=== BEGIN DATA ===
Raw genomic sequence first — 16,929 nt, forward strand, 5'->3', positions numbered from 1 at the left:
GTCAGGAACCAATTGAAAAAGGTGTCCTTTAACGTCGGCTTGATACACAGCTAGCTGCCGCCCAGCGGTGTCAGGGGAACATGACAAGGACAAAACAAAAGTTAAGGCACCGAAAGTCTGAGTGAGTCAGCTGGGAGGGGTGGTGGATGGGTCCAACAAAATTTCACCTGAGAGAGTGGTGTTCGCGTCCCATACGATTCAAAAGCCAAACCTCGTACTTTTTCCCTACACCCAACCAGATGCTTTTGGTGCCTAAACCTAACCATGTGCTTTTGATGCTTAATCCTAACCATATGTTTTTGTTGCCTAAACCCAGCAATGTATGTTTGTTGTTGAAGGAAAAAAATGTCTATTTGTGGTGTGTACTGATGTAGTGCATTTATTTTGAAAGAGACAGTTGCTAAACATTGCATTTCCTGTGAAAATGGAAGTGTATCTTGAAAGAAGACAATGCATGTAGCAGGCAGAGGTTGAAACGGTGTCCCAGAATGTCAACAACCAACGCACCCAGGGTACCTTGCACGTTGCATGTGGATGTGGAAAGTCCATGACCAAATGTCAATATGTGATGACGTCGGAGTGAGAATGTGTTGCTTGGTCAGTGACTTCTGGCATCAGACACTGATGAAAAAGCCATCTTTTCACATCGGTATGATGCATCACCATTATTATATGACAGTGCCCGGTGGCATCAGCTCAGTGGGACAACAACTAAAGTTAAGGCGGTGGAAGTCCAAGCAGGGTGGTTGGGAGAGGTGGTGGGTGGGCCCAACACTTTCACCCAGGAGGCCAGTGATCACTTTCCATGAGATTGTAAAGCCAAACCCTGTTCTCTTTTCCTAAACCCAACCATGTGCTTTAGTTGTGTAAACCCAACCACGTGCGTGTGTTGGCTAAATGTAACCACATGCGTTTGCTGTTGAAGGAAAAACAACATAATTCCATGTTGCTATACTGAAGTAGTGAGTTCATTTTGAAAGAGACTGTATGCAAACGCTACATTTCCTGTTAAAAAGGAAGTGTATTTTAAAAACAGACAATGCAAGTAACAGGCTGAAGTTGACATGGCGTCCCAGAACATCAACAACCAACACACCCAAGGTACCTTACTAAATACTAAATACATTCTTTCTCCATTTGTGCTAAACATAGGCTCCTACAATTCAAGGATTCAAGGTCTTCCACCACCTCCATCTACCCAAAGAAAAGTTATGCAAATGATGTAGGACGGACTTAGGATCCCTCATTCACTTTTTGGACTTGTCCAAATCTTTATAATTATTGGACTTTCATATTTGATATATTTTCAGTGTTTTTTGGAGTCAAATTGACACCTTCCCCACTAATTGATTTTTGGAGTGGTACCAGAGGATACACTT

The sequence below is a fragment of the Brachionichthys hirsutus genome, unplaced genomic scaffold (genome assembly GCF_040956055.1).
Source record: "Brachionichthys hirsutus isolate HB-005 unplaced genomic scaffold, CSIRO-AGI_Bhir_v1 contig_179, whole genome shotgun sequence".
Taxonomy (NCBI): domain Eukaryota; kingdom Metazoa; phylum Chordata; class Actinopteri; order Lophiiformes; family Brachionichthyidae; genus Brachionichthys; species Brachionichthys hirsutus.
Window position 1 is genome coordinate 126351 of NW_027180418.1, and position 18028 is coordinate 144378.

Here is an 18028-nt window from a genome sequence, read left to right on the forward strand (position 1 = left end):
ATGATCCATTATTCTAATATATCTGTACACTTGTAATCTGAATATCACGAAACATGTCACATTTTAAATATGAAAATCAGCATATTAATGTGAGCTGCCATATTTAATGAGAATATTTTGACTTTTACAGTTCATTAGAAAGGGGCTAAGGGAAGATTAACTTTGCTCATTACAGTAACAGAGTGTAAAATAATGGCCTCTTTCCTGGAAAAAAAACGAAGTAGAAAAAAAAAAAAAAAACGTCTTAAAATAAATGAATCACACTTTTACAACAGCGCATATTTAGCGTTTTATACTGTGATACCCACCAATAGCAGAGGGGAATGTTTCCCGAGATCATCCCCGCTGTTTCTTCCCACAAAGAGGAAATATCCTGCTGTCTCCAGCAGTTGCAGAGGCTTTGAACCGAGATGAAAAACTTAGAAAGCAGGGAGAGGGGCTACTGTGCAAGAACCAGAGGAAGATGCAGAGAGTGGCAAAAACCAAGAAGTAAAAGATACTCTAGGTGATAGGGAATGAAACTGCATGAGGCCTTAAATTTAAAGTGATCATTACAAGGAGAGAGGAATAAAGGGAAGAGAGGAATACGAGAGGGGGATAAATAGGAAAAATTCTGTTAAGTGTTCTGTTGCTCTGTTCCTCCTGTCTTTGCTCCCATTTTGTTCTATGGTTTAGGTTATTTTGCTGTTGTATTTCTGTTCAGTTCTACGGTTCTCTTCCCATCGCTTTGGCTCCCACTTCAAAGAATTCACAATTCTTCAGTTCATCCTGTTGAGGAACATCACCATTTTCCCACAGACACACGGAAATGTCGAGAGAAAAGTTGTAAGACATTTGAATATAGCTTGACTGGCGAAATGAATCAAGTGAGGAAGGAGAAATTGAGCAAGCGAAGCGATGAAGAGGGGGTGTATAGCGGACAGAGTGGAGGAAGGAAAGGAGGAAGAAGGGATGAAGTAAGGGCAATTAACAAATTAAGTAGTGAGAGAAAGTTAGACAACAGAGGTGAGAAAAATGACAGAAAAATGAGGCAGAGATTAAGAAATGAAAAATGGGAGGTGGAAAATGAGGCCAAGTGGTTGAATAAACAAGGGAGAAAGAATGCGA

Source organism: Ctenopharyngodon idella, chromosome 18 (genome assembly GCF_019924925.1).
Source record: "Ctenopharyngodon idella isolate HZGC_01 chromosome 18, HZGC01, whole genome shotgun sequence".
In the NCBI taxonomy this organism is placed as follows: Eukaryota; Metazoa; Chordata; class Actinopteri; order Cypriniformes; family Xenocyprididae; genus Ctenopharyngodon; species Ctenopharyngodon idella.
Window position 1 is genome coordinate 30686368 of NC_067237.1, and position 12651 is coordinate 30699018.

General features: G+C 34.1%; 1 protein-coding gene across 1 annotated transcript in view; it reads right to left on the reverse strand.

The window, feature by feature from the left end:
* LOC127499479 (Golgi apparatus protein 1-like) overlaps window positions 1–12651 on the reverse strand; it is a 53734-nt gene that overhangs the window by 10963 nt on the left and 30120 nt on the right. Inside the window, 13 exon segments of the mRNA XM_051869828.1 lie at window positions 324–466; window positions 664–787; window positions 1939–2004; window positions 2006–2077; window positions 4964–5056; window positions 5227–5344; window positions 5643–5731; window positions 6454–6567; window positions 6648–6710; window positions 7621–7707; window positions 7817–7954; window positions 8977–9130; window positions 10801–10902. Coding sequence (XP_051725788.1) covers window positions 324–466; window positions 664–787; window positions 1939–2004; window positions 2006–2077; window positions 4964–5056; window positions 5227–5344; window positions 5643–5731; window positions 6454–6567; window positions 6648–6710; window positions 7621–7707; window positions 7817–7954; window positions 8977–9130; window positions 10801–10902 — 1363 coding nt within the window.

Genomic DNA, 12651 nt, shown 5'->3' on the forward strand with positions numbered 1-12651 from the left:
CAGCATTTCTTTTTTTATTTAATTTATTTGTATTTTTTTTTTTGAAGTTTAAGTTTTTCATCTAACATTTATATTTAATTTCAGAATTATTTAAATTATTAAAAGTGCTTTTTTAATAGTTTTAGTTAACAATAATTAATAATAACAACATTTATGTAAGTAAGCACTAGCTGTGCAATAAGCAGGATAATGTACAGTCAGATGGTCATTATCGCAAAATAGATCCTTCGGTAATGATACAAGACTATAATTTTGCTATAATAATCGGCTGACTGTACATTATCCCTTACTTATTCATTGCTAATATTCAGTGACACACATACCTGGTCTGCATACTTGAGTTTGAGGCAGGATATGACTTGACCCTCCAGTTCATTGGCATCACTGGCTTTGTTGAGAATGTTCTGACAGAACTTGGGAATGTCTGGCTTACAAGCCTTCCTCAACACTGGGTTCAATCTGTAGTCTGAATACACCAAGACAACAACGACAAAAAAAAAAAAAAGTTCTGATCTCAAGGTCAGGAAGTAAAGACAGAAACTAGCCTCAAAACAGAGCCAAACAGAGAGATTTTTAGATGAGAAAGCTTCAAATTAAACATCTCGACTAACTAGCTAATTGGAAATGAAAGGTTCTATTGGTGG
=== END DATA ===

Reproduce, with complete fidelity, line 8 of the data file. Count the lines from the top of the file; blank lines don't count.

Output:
ATGATCCATTATTCTAATATATCTGTACACTTGTAATCTGAATATCACGAAACATGTCACATTTTAAATATGAAAATCAGCATATTAATGTGAGCTGCCATATTTAATGAGAATATTTTGACTTTTACAGTTCATTAGAAAGGGGCTAAGGGAAGATTAACTTTGCTCATTACAGTAACAGAGTGTAAAATAATGGCCTCTTTCCTGGAAAAAAAACGAAGTAGAAAAAAAAAAAAAAAACGTCTTAAAATAAATGAATCACACTTTTACAACAGCGCATATTTAGCGTTTTATACTGTGATACCCACCAATAGCAGAGGGGAATGTTTCCCGAGATCATCCCCGCTGTTTCTTCCCACAAAGAGGAAATATCCTGCTGTCTCCAGCAGTTGCAGAGGCTTTGAACCGAGATGAAAAACTTAGAAAGCAGGGAGAGGGGCTACTGTGCAAGAACCAGAGGAAGATGCAGAGAGTGGCAAAAACCAAGAAGTAAAAGATACTCTAGGTGATAGGGAATGAAACTGCATGAGGCCTTAAATTTAAAGTGATCATTACAAGGAGAGAGGAATAAAGGGAAGAGAGGAATACGAGAGGGGGATAAATAGGAAAAATTCTGTTAAGTGTTCTGTTGCTCTGTTCCTCCTGTCTTTGCTCCCATTTTGTTCTATGGTTTAGGTTATTTTGCTGTTGTATTTCTGTTCAGTTCTACGGTTCTCTTCCCATCGCTTTGGCTCCCACTTCAAAGAATTCACAATTCTTCAGTTCATCCTGTTGAGGAACATCACCATTTTCCCACAGACACACGGAAATGTCGAGAGAAAAGTTGTAAGACATTTGAATATAGCTTGACTGGCGAAATGAATCAAGTGAGGAAGGAGAAATTGAGCAAGCGAAGCGATGAAGAGGGGGTGTATAGCGGACAGAGTGGAGGAAGGAAAGGAGGAAGAAGGGATGAAGTAAGGGCAATTAACAAATTAAGTAGTGAGAGAAAGTTAGACAACAGAGGTGAGAAAAATGACAGAAAAATGAGGCAGAGATTAAGAAATGAAAAATGGGAGGTGGAAAATGAGGCCAAGTGGTTGAATAAACAAGGGAGAAAGAATGCGA